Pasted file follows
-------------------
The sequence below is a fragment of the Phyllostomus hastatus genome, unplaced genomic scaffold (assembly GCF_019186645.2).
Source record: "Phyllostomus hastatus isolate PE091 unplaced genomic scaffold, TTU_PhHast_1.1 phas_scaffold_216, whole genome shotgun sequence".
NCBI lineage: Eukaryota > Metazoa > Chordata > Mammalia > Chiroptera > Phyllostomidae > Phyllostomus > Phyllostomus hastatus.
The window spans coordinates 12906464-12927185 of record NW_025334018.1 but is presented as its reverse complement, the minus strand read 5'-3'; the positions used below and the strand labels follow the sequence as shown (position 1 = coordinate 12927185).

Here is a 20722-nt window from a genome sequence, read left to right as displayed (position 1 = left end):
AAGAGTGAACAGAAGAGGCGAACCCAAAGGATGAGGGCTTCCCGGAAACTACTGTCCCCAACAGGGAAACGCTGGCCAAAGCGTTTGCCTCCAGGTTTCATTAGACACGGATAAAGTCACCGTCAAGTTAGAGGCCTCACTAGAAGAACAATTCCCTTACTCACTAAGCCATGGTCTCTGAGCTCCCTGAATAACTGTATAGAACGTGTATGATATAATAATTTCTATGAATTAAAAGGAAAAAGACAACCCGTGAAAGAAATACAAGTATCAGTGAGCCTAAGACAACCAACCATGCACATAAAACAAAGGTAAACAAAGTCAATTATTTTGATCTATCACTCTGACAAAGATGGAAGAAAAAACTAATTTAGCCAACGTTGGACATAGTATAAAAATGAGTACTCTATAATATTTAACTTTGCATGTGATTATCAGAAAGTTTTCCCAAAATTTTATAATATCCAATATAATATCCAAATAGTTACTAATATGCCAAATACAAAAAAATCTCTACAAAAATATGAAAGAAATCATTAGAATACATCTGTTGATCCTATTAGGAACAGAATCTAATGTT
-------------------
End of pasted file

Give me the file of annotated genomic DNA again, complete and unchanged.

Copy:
The sequence below is a fragment of the Phyllostomus hastatus genome, unplaced genomic scaffold (assembly GCF_019186645.2).
Source record: "Phyllostomus hastatus isolate PE091 unplaced genomic scaffold, TTU_PhHast_1.1 phas_scaffold_216, whole genome shotgun sequence".
NCBI lineage: Eukaryota > Metazoa > Chordata > Mammalia > Chiroptera > Phyllostomidae > Phyllostomus > Phyllostomus hastatus.
The window spans coordinates 12906464-12927185 of record NW_025334018.1 but is presented as its reverse complement, the minus strand read 5'-3'; the positions used below and the strand labels follow the sequence as shown (position 1 = coordinate 12927185).

Here is a 20722-nt window from a genome sequence, read left to right as displayed (position 1 = left end):
AAGAGTGAACAGAAGAGGCGAACCCAAAGGATGAGGGCTTCCCGGAAACTACTGTCCCCAACAGGGAAACGCTGGCCAAAGCGTTTGCCTCCAGGTTTCATTAGACACGGATAAAGTCACCGTCAAGTTAGAGGCCTCACTAGAAGAACAATTCCCTTACTCACTAAGCCATGGTCTCTGAGCTCCCTGAATAACTGTATAGAACGTGTATGATATAATAATTTCTATGAATTAAAAGGAAAAAGACAACCCGTGAAAGAAATACAAGTATCAGTGAGCCTAAGACAACCAACCATGCACATAAAACAAAGGTAAACAAAGTCAATTATTTTGATCTATCACTCTGACAAAGATGGAAGAAAAAACTAATTTAGCCAACGTTGGACATAGTATAAAAATGAGTACTCTATAATATTTAACTTTGCATGTGATTATCAGAAAGTTTTCCCAAAATTTTATAATATCCAATATAATATCCAAATAGTTACTAATATGCCAAATACAAAAAAATCTCTACAAAAATATGAAAGAAATCATTAGAATACATCTGTTGATCCTATTAGGAACAGAATCTAATGTT